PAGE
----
Generously spread a tbsp (or more) of olive oil on the dough. Spread half of the shallots, 3 or 4 sliced figs, and then drizzle balsamic vinegar on top. Crumble the goat cheese, drizzle a touch more oil, and season with salt and pepper.

With a pizza paddle, lift the flatbread and parchment paper, and place it onto the pizza stone. If you are using a baking tray, place the flatbread and paper onto the tray and into the oven.

Bake for 8 - 10 minutes, or until the flatbread begins to turn golden brown. Remove from the oven and let cool. Sprinkle with micro greens and serve. 

Paris: Fig Mascarpone Tart

Paris has been dreamy. Each day we spend hours and hours roaming the city, every nook and cranny. Two days back, we found a water fountain that dispenses carbonated water, how posh.  

Other days are spent it in the kitchen, Chantal and I, sharing our own baking secrets, trading recipes. She has opened my eyes to moule et frites, clams in cream sauce, olives in quiche, and herbs in bread. Today, for our last meal in Paris we dine on paella and fig tart for dessert, cheese to follow of course.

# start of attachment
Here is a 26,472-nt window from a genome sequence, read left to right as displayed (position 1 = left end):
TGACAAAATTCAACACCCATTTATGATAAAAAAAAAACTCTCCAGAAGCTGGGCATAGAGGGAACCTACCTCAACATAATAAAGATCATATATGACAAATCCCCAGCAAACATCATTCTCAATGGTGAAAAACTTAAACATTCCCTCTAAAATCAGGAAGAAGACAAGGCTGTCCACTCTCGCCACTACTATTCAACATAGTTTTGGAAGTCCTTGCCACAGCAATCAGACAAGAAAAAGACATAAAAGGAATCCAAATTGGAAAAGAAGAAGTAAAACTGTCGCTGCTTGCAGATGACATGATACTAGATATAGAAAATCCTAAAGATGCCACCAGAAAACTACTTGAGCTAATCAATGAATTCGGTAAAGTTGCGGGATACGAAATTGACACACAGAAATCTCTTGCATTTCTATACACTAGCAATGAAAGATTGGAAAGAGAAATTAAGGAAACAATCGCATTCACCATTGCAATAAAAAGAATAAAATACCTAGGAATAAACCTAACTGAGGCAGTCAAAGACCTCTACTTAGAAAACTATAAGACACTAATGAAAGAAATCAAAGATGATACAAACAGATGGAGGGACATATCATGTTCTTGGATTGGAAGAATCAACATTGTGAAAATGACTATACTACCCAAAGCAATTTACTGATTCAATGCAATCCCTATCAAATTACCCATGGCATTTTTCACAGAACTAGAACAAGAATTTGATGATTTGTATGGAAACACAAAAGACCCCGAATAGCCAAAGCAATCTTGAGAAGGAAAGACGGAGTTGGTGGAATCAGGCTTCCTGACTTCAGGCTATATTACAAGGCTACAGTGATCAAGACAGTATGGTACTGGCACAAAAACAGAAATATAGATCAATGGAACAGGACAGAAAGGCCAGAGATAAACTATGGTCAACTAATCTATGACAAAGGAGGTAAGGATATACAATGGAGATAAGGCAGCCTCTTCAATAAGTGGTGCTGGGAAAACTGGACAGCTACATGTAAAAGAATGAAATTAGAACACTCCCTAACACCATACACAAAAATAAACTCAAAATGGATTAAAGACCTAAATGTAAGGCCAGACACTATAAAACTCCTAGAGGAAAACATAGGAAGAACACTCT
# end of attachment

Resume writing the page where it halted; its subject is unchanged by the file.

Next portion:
Things to note while cooking in a Parisian kitchen, everything is tiny. The stove and fridge, both barely fitting a weeks supply. The oven will only heat if the timer has been 


 turned on. Cupboards are extremely tall. The washing machine is not a dishwasher, even if it's placed in the same spot. The washing machine also doubles as a dryer, intriguing.

A quick trip to the Monoprix, turns into an all day affair, new foods intrigue me, I want to try them all. I gather a handful of figs, gently placed in my bag to avoid being squished by the bread and cheese. Giant they are, sweet and earthy. Back at Chantals', it's another recipe, this one slightly different from the


. I am starting to get the hang of pastry dough, as it becomes second nature, skills I though I would never acquire. The tart cools on the windowsill, beside the basilic and persil. Once cooled, I spoon my creamy mascarpone filling into the shell, gently line my figs row by row. A drizzle of honey to compliment it all. A rich and creamy sweet dish, colorful and beautiful, a perfect ending to a wonderful stay, shared amongst friends.